Holly Bergman said she’s not a perfectionist.
But, today she’ll graduate Moffat County High School with a perfect 4.0 grade point average.
In art class, she found herself pulled to painting instead of drawing because she didn’t like smudging her work.
She finished high school this week with the designation of scholar athlete, an academic letter, and academic awards in art, English and community service.
When she walks across the stage in the high school gym, the senior will graduate as the only female with a 4.0 GPA, making her one of four valedictorians.
But, for Bergman, anything less was never an option.
“It’s always been how it is for me,” the 18-year-old said. “I never thought of not doing my best.”
She strives for greatness, she said, not perfection.
“I’m OK with not doing the perfect thing to get it done,” she said. “I’m more able to let go and be creative.”
Bergman learned to let go at a young age.
Her family moved multiple times, sometimes for her father’s job and sometimes because the Bergmans were simply comfortable with moving.
She lived in Connecticut, New York, Maine and Montana, and with each new home, she was thrown into a different school where she felt the social pressure of being the new girl once more.
Sophomore year, she found herself the new girl in the MCHS halls.
But, when her parents moved again in the fall of 2009, she elected to stay behind for her senior year, launching herself into another unknown situation.
In the fall, Bergman moved in with Samantha Johnston, a Craig resident who worked with Bergman’s father, Barry, at The Memorial Hospital for a year.
“It was a lot of different things,” Bergman said of her decision to stay behind. “If I had left Moffat County, I probably would have been in two or three different schools for my senior year. And it was just easier this way for my credits.”
Johnston, who has no children of her own, said the situation took some getting used to on both ends.
“I didn’t know what to expect,” Johnston said. “She taught me a lot of things… just about the simple things that you forget when you’re an adult, like sharing your space.
“She taught me how to slow down a little bit and taught me sometimes it’s fun to come home and hang out and not work all the time.”
Johnston said she couldn’t have been luckier with her new roommate, and will be sad to see her go.
“She has a very infectious laugh and she’s fun and silly in a good way,” Johnston said. “She’s game for anything.”
Some of those qualities might come from her experience with transitions, Johnston said.
“She’s learned how to fit in,” Johnston said. “It’s a really hard skill for adults, let alone kids. Whatever your situation is, you have to make it work.”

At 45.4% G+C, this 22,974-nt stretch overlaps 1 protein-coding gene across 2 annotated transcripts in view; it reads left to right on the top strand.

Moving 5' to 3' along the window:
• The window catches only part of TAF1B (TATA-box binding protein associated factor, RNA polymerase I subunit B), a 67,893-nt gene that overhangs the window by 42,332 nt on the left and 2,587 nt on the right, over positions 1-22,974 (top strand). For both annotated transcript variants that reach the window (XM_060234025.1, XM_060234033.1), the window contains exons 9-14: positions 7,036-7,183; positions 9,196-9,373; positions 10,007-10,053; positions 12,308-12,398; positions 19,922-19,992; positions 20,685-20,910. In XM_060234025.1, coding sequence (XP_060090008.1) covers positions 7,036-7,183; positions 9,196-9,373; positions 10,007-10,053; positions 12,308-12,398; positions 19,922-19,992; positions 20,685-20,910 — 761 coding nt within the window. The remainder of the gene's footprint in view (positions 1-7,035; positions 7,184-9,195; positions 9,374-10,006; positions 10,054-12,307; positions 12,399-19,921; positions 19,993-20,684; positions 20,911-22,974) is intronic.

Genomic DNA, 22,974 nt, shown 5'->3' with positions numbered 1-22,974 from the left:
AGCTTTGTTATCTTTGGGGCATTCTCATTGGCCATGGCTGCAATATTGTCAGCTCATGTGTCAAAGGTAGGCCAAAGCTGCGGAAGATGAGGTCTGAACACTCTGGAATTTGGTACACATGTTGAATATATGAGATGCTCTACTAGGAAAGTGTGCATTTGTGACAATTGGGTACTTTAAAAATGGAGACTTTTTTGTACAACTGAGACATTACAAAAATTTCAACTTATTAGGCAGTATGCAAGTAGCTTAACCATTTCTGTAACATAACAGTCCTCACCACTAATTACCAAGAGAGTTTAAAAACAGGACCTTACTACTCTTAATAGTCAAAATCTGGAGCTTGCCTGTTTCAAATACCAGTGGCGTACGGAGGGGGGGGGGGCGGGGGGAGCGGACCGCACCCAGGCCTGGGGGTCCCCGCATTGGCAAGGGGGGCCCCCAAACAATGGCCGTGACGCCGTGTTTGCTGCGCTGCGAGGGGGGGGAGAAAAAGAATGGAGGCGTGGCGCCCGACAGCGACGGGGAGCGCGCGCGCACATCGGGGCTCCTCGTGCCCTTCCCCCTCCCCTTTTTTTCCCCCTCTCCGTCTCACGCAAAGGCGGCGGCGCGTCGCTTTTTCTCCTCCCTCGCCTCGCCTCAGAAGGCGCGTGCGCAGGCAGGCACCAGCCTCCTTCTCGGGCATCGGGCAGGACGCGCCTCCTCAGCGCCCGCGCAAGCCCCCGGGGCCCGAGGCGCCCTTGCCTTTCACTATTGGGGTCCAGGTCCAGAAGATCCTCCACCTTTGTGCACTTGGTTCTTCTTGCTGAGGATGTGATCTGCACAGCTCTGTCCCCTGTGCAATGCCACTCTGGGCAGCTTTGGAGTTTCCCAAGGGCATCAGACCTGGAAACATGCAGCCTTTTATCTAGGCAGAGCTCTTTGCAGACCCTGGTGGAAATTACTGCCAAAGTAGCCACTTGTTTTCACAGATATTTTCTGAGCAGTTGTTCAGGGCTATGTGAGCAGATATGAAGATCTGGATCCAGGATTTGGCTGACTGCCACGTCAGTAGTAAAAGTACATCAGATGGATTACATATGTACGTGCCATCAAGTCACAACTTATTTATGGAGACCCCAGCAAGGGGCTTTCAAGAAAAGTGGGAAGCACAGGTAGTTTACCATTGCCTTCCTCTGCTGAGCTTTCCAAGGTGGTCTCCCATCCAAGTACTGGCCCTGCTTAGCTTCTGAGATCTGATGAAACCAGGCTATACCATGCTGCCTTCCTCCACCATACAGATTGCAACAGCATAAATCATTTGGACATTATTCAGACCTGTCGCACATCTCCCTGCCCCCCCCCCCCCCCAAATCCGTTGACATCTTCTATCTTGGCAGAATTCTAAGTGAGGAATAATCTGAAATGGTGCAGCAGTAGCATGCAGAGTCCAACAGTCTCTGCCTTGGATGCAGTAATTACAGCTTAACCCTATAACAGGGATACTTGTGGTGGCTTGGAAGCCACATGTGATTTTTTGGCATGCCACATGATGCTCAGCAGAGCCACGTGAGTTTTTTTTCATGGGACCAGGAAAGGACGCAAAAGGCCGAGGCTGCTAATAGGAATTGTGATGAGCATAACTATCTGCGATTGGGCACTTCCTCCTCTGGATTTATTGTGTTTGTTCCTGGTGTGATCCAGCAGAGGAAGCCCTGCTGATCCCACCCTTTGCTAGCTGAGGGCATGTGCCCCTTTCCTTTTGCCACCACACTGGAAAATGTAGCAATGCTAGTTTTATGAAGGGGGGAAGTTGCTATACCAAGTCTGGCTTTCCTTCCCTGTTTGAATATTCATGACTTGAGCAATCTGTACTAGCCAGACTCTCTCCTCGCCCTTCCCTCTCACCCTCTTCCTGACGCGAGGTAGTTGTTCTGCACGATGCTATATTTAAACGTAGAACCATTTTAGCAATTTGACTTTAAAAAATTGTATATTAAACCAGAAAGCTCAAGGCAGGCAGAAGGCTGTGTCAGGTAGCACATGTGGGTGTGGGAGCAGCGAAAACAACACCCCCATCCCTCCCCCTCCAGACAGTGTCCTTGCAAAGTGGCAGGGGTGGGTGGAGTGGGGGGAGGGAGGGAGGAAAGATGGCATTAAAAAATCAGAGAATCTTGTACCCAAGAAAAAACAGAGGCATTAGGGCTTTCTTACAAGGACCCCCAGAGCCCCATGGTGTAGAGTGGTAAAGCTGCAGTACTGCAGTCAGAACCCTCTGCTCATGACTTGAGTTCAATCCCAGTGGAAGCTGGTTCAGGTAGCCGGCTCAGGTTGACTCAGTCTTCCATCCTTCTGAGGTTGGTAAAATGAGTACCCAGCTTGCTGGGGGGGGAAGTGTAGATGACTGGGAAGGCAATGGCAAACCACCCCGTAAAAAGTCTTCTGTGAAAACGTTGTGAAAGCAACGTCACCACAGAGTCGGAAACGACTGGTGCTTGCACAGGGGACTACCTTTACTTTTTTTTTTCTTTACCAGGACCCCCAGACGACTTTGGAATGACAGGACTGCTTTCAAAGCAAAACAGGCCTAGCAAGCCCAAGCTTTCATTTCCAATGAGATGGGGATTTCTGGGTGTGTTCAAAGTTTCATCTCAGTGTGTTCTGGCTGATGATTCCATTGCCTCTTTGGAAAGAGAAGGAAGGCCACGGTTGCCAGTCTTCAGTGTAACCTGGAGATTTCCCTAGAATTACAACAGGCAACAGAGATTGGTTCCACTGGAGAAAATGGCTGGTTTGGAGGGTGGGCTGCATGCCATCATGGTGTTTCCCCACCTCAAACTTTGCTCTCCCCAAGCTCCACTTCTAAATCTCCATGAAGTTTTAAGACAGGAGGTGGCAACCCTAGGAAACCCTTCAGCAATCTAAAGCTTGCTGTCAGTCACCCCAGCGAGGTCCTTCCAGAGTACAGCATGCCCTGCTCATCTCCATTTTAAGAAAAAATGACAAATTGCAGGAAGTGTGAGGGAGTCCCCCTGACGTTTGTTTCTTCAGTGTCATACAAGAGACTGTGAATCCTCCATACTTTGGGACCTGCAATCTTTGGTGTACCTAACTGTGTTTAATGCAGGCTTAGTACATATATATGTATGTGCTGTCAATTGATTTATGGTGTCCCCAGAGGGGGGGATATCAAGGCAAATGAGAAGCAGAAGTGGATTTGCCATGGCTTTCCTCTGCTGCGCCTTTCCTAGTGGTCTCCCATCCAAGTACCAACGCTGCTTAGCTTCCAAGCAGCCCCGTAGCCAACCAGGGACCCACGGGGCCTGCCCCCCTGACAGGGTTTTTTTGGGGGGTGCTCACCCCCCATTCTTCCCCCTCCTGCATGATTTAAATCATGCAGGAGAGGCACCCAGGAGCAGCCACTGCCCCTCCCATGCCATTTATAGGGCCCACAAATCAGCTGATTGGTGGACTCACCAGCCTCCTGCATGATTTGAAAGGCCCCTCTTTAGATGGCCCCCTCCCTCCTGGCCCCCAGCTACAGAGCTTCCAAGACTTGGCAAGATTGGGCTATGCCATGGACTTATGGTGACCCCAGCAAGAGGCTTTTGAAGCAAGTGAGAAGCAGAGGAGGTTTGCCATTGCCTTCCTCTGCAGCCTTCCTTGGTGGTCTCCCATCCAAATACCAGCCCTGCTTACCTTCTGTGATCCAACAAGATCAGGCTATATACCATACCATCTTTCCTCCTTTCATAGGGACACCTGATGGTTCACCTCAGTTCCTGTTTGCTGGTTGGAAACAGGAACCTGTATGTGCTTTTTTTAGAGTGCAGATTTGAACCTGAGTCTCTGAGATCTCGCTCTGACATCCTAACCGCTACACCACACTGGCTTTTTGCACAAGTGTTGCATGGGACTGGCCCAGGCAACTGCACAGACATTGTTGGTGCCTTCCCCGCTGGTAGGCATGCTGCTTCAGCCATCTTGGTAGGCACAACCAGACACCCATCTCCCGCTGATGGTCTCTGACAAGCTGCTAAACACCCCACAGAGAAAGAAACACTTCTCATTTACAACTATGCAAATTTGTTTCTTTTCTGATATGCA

For Bergman, it was all part of preparing for the next step.
Whether it was learning how to go grocery shopping for herself or being able to ask for something when she needs it, the independence she’s gained in the last year will stay with her.
“Of course I’m going to miss my parents,” Bergman said. “But I think this was a good gateway to living on my own in college. Now, I’m not really worried about going and being on my own.”
Bergman said she never feels uncomfortable anymore in new towns with new faces, which made it easy for her to find a social circle when she first arrived at MCHS.
In her advanced classes, she developed friendships with Brodie Schulze and Curtis and Nathan Ellgen, who will also graduate today as the three other 4.0 students and valedictorians.
The boys may not have known at the time, but Bergman looked up to their success and strove to keep up with them academically.
“I’ve met a lot of new friends who made me want to get better,” she said. “I didn’t want to fall behind them. I wanted to be up at their level.”
In some areas, she excelled with her own passion and motivation.
In the art room, she honed her creative skills that will lead her to a new home once more.
In the fall, Bergman will move to Manhattan, Kan. to attend a five-year program in architecture at Kansas State University.
“Since I was little, I always liked looking at buildings to design,” she said. “Like on the Sims (video game), I would just build the houses and then move on. I never actually played the game.”
In the program, she will earn a master’s degree in environmental design, with which she hopes to go on to design residential houses.
Today, her belongings are boxed up and ready to accompany her to Texas, where she will spend the summer before college. with her parents
On Thursday, she said she doesn’t expect her moment on the graduation stage — her last day in Craig before she moves — to be emotional.
She said she expects feel the nostalgia of the relationships she’s forged in her three years here.
But, she knows that her friends will be moving on, just like her.
“It might get to me when I’m up there,” she said.